A passion for sheep and local food has been the driving factor behind a new direct-selling operation, recently launched by a young farming couple from Kent.
Chris Woodhead and Zoe Colville have built up their enterprise the hard way, with minimal finance, but a shedload of goodwill from others in the local food and farming community.
Having grown up on a sheep farm in Kent, the loss of his father when he was just 12 years old brought an end to Chris’ initial involvement in agriculture – though he knew that farming was in his blood.
An early career in plumbing failed to excite him and, after a period of illness following a trip to South-East Asia, he decided the time had come to pursue his dream, acquiring 32 in-lamb ewes in early 2014.
These were kept on a field belonging to an old friend of his late father, where the lambs were born and raised, then sold, giving him his first foothold in the sheep sector.
With the proceeds, supplemented by a bit of plumbing work, Chris acquired a further 100 Suffolk Mule ewes and rented another 32ha.
“Throughout this time, everyone was telling me there was no money to be made in farming and that I should go back to plumbing,” says Chris. “But I was determined to stick with it, even though the biggest challenge all along has been finding land.”
It got to a point where Chris was on the verge of selling his flock as in-lamb ewes because of a lack of grass, but then another block came available on the North Downs and the sheep were moved there for lambing.
“It was tough,” he recalls. “We had no shelter, no water, no electricity. We were lambing in the open, sheltering the weaker ones inside our jackets to keep them alive.”
Zoe’s journey into sheep farming was somewhat different. Having been brought up in the Kent countryside, she moved to London at 18 to train as a hairdresser, earning good money in the fashion industry.
But having met Chris seven years ago, she returned to Kent to help him build up the business. “I knew absolutely nothing about sheep – not even that they have two teats – but I knew it was what I wanted to do.”
Over the years they have slowly expanded, renting a bit more land here, borrowing an odd field there. “At one point we had eight or nine different plots, which we had to visit every day,” says Zoe.
Their big break came last year, when a landowner near Maidstone, keen to help a young couple get started, offered them 40ha, plus a barn at Pympes Court Farm.
The flock has now expanded to almost 700 ewes, though about 150 had to be sold this summer as the drought limited the amount of grass available.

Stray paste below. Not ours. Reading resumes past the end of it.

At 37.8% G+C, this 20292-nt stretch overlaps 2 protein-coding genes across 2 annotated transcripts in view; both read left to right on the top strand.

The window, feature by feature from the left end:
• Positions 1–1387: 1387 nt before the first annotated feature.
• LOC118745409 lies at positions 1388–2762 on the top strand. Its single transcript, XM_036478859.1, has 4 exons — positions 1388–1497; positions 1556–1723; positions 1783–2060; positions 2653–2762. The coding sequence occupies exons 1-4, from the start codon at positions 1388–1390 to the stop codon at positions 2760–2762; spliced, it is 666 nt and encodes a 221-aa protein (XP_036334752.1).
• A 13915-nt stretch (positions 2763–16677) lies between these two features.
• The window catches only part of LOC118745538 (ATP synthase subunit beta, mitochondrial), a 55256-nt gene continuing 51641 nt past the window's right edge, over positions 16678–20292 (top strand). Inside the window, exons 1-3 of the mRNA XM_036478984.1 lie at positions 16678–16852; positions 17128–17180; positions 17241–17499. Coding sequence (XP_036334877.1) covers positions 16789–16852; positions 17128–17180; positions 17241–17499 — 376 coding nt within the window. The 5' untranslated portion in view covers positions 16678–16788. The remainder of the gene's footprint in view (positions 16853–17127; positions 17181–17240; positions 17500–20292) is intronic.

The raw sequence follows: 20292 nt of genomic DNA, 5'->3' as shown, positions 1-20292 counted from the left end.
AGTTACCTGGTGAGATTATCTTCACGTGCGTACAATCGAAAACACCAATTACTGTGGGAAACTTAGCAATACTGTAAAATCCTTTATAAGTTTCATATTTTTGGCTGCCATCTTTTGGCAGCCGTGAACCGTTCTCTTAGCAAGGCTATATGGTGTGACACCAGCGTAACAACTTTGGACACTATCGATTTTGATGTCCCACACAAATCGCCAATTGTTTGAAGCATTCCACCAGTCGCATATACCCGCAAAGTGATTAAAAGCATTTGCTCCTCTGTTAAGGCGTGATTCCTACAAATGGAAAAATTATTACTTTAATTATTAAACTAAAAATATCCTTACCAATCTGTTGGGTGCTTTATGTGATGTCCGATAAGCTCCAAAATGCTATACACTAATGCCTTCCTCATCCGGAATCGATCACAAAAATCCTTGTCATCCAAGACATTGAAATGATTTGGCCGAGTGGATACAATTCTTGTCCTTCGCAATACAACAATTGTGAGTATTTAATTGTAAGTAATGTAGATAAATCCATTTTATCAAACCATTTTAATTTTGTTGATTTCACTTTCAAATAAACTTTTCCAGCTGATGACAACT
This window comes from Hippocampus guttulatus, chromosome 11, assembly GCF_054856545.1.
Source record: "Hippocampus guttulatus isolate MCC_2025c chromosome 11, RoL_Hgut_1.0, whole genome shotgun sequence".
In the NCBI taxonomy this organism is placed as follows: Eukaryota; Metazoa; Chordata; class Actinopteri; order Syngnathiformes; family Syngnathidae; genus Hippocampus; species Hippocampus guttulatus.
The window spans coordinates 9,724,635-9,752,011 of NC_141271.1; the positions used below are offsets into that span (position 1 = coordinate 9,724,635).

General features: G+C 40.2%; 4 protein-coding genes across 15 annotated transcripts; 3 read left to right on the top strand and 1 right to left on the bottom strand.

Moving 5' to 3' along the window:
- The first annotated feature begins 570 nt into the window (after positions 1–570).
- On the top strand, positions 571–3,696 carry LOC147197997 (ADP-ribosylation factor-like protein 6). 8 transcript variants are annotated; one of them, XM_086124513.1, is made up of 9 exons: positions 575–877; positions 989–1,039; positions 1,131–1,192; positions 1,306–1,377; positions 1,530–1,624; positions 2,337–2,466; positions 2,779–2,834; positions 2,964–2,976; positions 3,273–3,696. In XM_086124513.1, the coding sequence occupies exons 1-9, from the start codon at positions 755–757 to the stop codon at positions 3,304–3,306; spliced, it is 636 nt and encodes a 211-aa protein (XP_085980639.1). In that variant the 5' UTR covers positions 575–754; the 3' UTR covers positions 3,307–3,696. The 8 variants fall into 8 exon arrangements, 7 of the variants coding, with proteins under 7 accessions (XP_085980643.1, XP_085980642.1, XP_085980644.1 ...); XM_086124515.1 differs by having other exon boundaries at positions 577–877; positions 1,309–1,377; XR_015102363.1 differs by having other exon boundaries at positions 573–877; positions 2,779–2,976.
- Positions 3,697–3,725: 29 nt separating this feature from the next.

The lambs are now being finished, with the aim to sell most of them direct through the couple’s new venture – The Little Farm Fridge.
The Little Farm Fridge
From the early days, Chris and Zoe were interested in selling direct, always keeping a few lambs back for family and friends. But, ironically, the coronavirus lockdown provided the boost necessary to get the direct sales business off the ground.
“This place was absolutely buzzing in lockdown, with a huge increase in the number of people coming to the farm shop and dog walkers going past our shed,” says Zoe.
“We love talking to them, and got lots of enquiries about lamb, which made us realise the potential. There is more interest now in supporting local businesses, and huge interest in where food comes from.”
Finance was obtained under the coronavirus Bounce Back Loan Scheme and a second-hand Portakabin bought for £1,500. The couple then set about laying foundations and bringing the premises up to the required public health standards. The Little Farm Fridge started trading a few weeks ago.
Selected lambs are sent for slaughter on a Monday and returned the next day. They are then hung in a cold store for a week, then butchered, packaged and frozen, ready to be delivered the following weekend. Cuts, burgers, sausages and lamb boxes may also be collected on Sundays.
Orders mostly come through the website, with more than 85% of those originating from social media links. “I keep a very active Instagram account, with almost 15,000 personal followers,” says Zoe, who is also an ambassador for the Original Muck Boot Company.
The economics of direct selling stack up well, adds Chris, with each lamb worth about £150 at retail. “Our costs are low, as we do everything ourselves. Slaughtering comes to about £12-£15 a head, but butchery we taught ourselves by watching YouTube.”
The couple also have about 30 Highland Dexter-cross cattle, kept on conservation grazing in Essex, and have recently started rearing goats for meat – “the fastest-growing sector we sell into”.
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